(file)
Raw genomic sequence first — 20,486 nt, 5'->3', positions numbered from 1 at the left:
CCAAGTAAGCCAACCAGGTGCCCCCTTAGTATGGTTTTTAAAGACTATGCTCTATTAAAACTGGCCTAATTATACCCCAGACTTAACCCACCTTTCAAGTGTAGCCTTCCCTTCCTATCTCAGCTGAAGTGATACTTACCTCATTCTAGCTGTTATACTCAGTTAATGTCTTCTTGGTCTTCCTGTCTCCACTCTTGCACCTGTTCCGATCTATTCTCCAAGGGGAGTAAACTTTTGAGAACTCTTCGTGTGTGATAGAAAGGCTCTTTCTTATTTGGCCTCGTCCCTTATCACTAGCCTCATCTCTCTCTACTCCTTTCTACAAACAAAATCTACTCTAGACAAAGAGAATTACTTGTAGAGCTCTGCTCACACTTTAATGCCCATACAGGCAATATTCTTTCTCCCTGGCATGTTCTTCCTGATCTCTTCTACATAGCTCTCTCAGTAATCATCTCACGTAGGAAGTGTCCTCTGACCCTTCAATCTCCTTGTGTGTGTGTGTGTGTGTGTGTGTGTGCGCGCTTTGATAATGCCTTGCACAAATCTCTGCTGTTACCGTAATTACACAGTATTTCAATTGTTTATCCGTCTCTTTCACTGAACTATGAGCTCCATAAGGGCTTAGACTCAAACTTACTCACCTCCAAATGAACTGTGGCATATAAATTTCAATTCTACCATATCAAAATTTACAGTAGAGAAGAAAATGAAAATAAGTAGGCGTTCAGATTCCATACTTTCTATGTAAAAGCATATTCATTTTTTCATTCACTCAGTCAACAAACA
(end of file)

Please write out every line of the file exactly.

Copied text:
Raw genomic sequence first — 20,486 nt, 5'->3', positions numbered from 1 at the left:
CCAAGTAAGCCAACCAGGTGCCCCCTTAGTATGGTTTTTAAAGACTATGCTCTATTAAAACTGGCCTAATTATACCCCAGACTTAACCCACCTTTCAAGTGTAGCCTTCCCTTCCTATCTCAGCTGAAGTGATACTTACCTCATTCTAGCTGTTATACTCAGTTAATGTCTTCTTGGTCTTCCTGTCTCCACTCTTGCACCTGTTCCGATCTATTCTCCAAGGGGAGTAAACTTTTGAGAACTCTTCGTGTGTGATAGAAAGGCTCTTTCTTATTTGGCCTCGTCCCTTATCACTAGCCTCATCTCTCTCTACTCCTTTCTACAAACAAAATCTACTCTAGACAAAGAGAATTACTTGTAGAGCTCTGCTCACACTTTAATGCCCATACAGGCAATATTCTTTCTCCCTGGCATGTTCTTCCTGATCTCTTCTACATAGCTCTCTCAGTAATCATCTCACGTAGGAAGTGTCCTCTGACCCTTCAATCTCCTTGTGTGTGTGTGTGTGTGTGTGTGTGTGCGCGCTTTGATAATGCCTTGCACAAATCTCTGCTGTTACCGTAATTACACAGTATTTCAATTGTTTATCCGTCTCTTTCACTGAACTATGAGCTCCATAAGGGCTTAGACTCAAACTTACTCACCTCCAAATGAACTGTGGCATATAAATTTCAATTCTACCATATCAAAATTTACAGTAGAGAAGAAAATGAAAATAAGTAGGCGTTCAGATTCCATACTTTCTATGTAAAAGCATATTCATTTTTTCATTCACTCAGTCAACAAACA